Judicial & Legal Services Commission

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This information is being maintained for archive/historical purposes only.
It will not be updated.

 

 

Judicial & Legal Services Commission

Section 105

What, Why:

The Governor is responsible for judicial and legal appointments.  However, an independent commission called the Judicial and Legal Services Commission (JLSC) is charged with advising the Governor on appointments, removal from office and disciplinary action of those specified offices appointed by the Governor. Such commissions have been put in place around the world to protect the independence of the judiciary and legal system, by vesting recruitment powers in a non-governmental organization (NGO).

How:

The commission submits recommendations to the Governor about appointing, removing, and disciplining the following officers:

  • Chief Justice and Grand Court judges;
  • President of the Court of Appeal, and Court of Appeal judges;
  • Attorney General;
  • Director of Public Prosecutions;
  • Magistrates; and
  • Any other post-holder in the public service, where the post-holder is required to be legally qualified.

The Governor must follow such recommendations, unless he determines that following the advice would negatively affect Her Majesty’s service.  In such cases he may then ask the commission to reconsider its advice.

Commission members are also responsible for creating a code of conduct for the judiciary, and a procedure for dealing with complaints.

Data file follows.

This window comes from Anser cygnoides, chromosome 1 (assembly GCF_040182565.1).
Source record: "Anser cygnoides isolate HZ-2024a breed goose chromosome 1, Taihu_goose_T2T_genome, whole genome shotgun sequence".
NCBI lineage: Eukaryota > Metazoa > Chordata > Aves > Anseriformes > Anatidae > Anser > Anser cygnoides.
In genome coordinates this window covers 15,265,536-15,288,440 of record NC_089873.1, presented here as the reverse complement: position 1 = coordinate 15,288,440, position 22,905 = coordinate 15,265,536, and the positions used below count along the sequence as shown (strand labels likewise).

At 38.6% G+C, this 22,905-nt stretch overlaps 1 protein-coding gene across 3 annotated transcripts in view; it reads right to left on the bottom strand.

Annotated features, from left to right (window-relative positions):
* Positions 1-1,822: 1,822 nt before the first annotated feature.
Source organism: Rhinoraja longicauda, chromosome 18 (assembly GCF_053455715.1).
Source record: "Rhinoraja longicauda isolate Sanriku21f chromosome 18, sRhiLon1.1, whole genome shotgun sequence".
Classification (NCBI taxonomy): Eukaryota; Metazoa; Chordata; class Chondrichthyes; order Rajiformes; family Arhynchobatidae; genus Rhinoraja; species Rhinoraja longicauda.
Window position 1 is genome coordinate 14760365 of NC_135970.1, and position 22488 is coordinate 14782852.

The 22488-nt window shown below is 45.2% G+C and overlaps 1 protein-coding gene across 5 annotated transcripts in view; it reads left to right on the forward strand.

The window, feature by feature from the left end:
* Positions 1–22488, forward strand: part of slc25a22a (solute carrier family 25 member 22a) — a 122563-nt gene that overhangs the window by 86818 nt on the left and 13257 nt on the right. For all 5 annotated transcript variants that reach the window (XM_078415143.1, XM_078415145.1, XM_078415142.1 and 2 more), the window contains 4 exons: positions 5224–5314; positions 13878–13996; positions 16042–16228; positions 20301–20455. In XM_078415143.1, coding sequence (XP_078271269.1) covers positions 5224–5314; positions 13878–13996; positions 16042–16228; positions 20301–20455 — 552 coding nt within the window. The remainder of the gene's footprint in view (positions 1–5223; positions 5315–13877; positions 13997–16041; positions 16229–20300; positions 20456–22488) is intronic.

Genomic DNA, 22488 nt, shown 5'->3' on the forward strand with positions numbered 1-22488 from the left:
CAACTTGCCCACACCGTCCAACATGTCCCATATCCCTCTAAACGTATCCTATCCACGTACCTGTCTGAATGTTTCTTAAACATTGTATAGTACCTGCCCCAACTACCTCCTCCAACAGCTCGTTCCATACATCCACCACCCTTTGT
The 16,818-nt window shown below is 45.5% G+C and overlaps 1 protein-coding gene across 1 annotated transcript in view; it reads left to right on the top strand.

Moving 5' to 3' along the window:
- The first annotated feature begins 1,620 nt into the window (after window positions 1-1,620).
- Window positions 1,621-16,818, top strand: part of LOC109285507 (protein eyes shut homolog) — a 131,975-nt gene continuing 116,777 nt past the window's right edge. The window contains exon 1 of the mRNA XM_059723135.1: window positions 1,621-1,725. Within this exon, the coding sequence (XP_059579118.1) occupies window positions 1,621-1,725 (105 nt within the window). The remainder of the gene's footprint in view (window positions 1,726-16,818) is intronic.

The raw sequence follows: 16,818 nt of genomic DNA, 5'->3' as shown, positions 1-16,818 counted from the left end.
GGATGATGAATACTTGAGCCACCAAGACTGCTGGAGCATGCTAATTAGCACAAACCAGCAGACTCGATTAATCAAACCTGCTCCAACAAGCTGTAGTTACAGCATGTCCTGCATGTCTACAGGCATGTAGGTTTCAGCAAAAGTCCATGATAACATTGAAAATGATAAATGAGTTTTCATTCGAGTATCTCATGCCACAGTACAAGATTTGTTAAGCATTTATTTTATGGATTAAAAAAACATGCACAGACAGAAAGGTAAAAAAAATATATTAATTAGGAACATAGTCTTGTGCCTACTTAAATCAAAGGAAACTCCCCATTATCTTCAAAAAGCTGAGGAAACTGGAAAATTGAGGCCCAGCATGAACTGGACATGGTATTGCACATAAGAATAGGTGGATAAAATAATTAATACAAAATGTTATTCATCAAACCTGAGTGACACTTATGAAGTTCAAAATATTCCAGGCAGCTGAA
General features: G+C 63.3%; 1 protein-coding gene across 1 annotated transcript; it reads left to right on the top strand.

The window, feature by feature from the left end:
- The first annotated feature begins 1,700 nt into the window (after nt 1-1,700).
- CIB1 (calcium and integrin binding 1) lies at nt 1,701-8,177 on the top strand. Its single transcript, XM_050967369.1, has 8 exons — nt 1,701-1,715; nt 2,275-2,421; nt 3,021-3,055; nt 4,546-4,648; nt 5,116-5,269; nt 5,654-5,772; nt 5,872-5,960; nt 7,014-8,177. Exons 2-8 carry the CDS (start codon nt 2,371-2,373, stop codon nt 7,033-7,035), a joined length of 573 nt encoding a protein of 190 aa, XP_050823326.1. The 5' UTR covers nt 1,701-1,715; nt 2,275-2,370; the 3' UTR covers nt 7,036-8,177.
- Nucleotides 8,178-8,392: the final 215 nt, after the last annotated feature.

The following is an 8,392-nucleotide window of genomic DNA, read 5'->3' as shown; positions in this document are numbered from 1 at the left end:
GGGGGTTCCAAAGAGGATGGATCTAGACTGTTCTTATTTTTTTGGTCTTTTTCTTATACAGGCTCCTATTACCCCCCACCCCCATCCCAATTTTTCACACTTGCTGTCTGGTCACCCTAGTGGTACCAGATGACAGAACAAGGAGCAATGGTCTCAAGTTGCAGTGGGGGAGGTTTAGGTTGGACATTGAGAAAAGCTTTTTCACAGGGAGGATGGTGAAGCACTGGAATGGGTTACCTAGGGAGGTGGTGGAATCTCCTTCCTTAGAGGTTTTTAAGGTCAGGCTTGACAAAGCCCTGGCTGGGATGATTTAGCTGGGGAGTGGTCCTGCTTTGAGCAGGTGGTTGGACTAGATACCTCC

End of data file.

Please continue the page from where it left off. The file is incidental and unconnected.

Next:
Who:

Membership will include:

  • A chairman and one other member, both of whom cannot be lawyers. These persons would be appointed by the Governor, in consultation with the Premier and Leader of the Opposition.
  • The President of the Court of Appeal, by virtue of office
  • A person appointed at the Governor’s discretion, who holds or has held high judicial office in the Cayman Islands and has recent knowledge of Cayman’s courts
  • Two persons appointed at the Governor’s discretion, who hold or have held high judicial office in a Commonwealth country or Ireland, but who would not hold such office in the Cayman Islands at the time of appointment
  • Two attorneys-at-law qualified to practice in the Cayman Islands, one with experience in government service and the other with experience in private practice. These persons will be appointed by the Governor, who must consult representatives of Cayman’s legal professional organisations and, where appropriate, the Attorney General.
  • Commission members cannot be MLAs or candidates for election. With the exception of attorneys-at-law who are appointed by the Governor, they also cannot hold or act in public office.

When:

The Governor will formally announce the establishment of the first Judicial and Legal Services Commission (JLSC) shortly. (projected timeline Summer 2010).

Last Updated: 2010-08-17